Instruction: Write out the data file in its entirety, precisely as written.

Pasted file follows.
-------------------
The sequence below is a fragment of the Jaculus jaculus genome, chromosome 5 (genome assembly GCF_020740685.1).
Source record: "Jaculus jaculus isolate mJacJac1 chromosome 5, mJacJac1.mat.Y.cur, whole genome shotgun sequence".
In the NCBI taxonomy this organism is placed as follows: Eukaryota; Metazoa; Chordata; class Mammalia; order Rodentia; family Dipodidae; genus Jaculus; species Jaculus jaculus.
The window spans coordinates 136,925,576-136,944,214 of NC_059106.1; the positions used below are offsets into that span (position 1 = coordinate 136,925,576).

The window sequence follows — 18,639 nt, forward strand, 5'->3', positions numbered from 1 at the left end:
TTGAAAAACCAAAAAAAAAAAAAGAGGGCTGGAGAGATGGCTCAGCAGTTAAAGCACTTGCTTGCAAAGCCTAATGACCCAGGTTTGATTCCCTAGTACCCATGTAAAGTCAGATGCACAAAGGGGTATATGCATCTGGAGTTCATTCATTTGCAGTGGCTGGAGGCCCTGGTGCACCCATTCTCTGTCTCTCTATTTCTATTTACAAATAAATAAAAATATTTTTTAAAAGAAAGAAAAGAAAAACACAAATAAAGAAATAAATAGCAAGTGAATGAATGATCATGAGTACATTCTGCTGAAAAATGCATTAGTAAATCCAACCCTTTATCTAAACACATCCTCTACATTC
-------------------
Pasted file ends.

The sequence below is a fragment of the Jaculus jaculus genome, chromosome 5 (genome assembly GCF_020740685.1).
Source record: "Jaculus jaculus isolate mJacJac1 chromosome 5, mJacJac1.mat.Y.cur, whole genome shotgun sequence".
In the NCBI taxonomy this organism is placed as follows: Eukaryota; Metazoa; Chordata; class Mammalia; order Rodentia; family Dipodidae; genus Jaculus; species Jaculus jaculus.
The window spans coordinates 136,925,576-136,944,214 of NC_059106.1; the positions used below are offsets into that span (position 1 = coordinate 136,925,576).

The window sequence follows — 18,639 nt, forward strand, 5'->3', positions numbered from 1 at the left end:
TTGAAAAACCAAAAAAAAAAAAAGAGGGCTGGAGAGATGGCTCAGCAGTTAAAGCACTTGCTTGCAAAGCCTAATGACCCAGGTTTGATTCCCTAGTACCCATGTAAAGTCAGATGCACAAAGGGGTATATGCATCTGGAGTTCATTCATTTGCAGTGGCTGGAGGCCCTGGTGCACCCATTCTCTGTCTCTCTATTTCTATTTACAAATAAATAAAAATATTTTTTAAAAGAAAGAAAAGAAAAACACAAATAAAGAAATAAATAGCAAGTGAATGAATGATCATGAGTACATTCTGCTGAAAAATGCATTAGTAAATCCAACCCTTTATCTAAACACATCCTCTACATTC